I never get tired of watching bees.
My 30 years of beekeeping attests to that.
I became fascinated with the small group of migratory beekeepers who move honey bees around the United States, often under the cover of darkness, pollinating much of the food we eat. One out of every three bites of food we eat is pollinated by an insect.
While many people have heard that bees are in trouble and are interested in knowing more about what the problem is, few realize how their decline threatens our food system. As our agriculture system has become more simplified, consolidated and much more chemically dependent, a demand for pollination has been created that commercial beekeepers stepped in to fulfill.
For a year and a half, I filmed over the seasons of pollination to tell this extraordinary story of honey bees, migratory beekeepers and their importance to our food and agriculture system. I joined beekeepers and their honey bees as they move around the country, pollinating everything from almonds to blueberries, apples, cranberries to pumpkins and more.
I quickly learned that these hardworking beekeepers are anxious about the increase of annual bee losses of 40 to 60 percent. Thirty years ago, losing 10 percent of one’s hives was truly alarming, but now any commercial beekeeper in the U.S. would be thrilled to lose that few hives.
Beekeepers have been working a kind of “magic” to split and create new hives out of older ones in order to maintain the numbers of hives they need for pollination, but are keenly aware that this is not a sustainable approach. They are desperate for other solutions.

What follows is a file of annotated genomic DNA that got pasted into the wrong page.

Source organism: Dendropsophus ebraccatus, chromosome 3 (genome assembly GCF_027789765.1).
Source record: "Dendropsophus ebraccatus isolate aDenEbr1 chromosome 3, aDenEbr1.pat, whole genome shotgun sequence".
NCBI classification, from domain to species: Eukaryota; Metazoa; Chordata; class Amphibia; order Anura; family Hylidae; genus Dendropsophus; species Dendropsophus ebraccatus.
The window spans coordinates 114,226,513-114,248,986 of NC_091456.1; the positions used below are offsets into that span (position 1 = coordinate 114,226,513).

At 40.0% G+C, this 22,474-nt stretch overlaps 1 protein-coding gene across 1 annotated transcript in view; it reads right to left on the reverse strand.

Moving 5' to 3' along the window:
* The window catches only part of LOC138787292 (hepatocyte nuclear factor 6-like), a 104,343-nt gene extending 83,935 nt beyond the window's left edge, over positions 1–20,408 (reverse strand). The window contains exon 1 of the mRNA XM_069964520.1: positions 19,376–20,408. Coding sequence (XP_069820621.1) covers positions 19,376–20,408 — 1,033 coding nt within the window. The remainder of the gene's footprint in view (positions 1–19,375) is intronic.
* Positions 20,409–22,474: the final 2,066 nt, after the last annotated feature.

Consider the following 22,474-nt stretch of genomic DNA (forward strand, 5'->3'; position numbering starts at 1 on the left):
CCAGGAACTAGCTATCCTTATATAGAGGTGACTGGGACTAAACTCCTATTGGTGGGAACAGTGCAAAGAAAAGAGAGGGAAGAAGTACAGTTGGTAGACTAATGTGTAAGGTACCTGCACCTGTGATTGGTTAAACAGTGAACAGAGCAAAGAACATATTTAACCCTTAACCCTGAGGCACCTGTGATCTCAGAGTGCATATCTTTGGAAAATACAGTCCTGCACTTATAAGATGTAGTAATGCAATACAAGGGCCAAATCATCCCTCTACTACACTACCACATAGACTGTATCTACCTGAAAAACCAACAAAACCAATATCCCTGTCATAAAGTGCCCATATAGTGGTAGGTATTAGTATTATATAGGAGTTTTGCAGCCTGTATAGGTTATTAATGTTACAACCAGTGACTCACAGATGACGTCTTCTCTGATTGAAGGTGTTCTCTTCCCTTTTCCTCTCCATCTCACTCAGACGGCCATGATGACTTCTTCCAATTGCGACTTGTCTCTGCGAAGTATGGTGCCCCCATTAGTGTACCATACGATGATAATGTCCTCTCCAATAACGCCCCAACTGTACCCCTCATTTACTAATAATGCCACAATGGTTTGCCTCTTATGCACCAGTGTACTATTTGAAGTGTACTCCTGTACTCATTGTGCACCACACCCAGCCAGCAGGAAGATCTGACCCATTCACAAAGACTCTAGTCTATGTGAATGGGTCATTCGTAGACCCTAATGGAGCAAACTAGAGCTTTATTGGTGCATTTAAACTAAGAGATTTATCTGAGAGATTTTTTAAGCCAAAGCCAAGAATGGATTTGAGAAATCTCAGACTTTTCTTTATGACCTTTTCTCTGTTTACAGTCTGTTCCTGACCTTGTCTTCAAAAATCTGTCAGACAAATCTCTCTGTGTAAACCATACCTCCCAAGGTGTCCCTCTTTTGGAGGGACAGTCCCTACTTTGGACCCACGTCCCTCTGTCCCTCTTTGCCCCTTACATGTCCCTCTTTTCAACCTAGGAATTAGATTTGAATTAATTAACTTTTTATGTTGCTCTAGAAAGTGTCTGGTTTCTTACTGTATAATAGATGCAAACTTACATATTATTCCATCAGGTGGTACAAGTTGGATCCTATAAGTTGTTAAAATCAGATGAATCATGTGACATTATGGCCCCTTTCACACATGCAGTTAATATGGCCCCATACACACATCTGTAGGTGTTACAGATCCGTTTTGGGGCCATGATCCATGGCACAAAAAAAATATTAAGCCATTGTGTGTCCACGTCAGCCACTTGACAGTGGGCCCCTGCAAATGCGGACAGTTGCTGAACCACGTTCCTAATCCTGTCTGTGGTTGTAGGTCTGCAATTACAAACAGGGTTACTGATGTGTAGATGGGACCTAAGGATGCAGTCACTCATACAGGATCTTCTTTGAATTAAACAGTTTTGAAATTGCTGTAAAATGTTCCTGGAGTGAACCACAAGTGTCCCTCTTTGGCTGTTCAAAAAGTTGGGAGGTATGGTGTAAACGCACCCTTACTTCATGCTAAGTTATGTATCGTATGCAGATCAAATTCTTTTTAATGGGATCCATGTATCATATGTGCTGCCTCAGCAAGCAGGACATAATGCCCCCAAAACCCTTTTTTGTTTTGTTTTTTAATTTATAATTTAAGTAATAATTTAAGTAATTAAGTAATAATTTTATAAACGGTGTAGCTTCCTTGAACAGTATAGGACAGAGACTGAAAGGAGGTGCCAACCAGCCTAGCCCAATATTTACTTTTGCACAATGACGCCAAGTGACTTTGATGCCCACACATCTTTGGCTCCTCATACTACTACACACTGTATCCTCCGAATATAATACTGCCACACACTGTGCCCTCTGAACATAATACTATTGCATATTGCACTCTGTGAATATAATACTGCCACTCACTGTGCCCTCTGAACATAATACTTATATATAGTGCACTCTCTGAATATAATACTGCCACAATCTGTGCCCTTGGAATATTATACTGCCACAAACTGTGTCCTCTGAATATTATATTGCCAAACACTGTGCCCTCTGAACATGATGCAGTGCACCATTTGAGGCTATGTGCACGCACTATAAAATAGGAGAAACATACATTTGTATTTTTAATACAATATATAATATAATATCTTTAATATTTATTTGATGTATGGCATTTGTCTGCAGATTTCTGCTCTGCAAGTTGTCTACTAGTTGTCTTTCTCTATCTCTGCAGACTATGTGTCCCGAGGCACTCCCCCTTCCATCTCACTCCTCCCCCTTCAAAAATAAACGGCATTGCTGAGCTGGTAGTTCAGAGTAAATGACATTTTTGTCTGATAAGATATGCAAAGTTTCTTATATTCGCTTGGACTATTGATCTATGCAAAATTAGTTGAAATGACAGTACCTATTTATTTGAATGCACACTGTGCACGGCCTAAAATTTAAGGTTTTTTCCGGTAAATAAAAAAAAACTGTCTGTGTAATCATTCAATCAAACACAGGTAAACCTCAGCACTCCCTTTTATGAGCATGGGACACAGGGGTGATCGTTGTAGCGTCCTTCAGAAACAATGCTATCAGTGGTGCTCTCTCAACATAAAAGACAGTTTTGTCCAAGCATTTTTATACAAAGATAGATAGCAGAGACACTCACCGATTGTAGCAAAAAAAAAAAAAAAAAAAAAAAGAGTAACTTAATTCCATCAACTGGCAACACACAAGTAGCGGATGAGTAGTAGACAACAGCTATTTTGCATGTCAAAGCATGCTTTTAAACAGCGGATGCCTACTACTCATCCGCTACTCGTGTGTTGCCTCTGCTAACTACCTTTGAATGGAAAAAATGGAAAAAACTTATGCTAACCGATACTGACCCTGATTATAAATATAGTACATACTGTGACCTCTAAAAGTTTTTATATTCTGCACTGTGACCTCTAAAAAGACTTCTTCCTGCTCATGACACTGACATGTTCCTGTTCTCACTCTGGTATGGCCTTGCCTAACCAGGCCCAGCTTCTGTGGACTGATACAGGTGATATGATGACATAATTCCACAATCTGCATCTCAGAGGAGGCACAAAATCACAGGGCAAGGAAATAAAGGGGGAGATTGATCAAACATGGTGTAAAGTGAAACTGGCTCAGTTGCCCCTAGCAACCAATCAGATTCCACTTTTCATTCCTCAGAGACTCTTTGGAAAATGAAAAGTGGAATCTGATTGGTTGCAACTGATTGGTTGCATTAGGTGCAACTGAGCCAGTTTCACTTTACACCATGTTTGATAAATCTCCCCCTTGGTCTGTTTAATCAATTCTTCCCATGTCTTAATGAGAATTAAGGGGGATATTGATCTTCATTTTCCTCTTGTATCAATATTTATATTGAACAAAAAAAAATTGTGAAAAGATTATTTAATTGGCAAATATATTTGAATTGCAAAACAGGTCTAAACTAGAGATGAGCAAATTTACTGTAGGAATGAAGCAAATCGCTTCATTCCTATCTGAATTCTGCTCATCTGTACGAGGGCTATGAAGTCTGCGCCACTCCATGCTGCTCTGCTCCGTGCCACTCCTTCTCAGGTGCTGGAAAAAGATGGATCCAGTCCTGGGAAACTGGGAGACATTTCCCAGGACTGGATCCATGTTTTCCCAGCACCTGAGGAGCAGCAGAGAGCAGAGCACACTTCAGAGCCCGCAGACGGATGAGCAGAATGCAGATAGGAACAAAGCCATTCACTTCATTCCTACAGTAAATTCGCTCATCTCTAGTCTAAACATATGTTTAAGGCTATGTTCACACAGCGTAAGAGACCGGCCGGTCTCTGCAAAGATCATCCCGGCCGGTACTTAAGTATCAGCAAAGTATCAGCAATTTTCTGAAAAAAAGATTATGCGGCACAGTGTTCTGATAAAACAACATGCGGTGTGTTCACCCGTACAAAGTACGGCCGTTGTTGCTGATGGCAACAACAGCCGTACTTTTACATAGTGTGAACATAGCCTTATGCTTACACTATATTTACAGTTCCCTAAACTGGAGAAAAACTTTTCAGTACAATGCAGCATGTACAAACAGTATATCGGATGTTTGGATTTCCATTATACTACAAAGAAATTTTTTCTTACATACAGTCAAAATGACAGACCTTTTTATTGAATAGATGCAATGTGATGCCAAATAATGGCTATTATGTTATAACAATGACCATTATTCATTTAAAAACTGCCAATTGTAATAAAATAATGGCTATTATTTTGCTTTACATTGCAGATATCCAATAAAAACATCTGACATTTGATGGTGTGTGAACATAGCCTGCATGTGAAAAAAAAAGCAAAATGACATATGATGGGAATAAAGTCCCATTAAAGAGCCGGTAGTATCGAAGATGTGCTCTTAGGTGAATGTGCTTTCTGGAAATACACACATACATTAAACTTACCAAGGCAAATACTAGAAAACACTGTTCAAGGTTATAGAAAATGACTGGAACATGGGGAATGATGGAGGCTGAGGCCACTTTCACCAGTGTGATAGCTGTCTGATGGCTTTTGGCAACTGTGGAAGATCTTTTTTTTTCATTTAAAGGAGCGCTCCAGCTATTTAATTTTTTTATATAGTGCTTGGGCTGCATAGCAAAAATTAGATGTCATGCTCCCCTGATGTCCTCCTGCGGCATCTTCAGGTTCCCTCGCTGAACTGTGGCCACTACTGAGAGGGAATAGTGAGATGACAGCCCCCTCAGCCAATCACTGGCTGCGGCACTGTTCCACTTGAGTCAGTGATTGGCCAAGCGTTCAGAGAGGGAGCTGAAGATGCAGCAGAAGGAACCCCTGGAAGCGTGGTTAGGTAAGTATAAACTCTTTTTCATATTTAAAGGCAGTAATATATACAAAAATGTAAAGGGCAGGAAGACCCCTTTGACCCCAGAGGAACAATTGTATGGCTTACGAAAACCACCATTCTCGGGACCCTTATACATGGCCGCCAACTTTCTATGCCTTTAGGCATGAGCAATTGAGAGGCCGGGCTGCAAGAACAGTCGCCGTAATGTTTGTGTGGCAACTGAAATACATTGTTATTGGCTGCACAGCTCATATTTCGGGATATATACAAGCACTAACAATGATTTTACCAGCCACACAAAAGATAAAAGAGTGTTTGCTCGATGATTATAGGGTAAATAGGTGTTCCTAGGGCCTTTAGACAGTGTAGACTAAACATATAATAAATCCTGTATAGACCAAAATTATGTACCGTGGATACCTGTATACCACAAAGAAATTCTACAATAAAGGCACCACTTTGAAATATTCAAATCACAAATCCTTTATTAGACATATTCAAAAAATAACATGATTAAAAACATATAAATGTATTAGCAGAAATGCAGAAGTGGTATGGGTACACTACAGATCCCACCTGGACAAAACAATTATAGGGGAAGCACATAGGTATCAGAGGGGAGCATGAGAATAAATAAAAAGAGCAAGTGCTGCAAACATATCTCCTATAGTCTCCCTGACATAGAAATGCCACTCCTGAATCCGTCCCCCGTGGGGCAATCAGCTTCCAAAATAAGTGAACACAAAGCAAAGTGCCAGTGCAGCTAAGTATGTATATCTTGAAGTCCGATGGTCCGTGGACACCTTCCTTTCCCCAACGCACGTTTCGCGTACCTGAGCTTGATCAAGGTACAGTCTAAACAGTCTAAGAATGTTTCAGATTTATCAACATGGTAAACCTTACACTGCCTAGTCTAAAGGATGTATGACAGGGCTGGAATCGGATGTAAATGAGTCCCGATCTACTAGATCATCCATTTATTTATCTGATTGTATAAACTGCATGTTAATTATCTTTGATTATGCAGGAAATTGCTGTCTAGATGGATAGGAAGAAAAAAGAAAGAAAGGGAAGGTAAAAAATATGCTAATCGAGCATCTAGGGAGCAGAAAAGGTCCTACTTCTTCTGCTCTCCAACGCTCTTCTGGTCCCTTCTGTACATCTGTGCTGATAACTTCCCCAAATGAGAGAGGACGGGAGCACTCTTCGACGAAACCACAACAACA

If these beekeepers are worried, we all should be: bees pollinate the fruits, vegetables and nuts that we eat everyday.
I spoke with people who rely on bees for their livelihoods as well as the scientists, chefs, farmers and activists who are deeply concerned by the threats to pollinators and the implications for agriculture and our environment.
The production began with the massive almond pollination in California followed by apples, blueberries and other crops. We finished with the cranberry harvest in Massachusetts and honey harvest in South Dakota. Along the way, I witnessed the poisoning of hundreds of beehives by careless pesticide applications, saw wild lands essential to a robust bee population that had been repurposed for corn and soy monoculture farming and witnessed how changing climate dynamics affect the delivery of bees into orchards and fields.
There is something about honey bees that touches people: their beauty, their indefatigable work ethic, their efficiency– and especially their honey! – make them a charismatic insect, with fascinating and complex societies that are a window into the natural world that we all long for.
When I started beekeeping myself, decades ago, I had no idea that ultimately it would lead me to making a film about migratory beekeepers, bees and our food system. Yet the intersection of these elements was a story I felt had not been fully explored and one that needed to be told. Thirty years experience as a backyard beekeeper has given me a solid understanding of honey bees and perhaps, a certain credibility with the commercial beekeepers.
My passion for food and our connection the natural world, my decades as a cinematographer and storyteller, has made this a perfect film for me to make.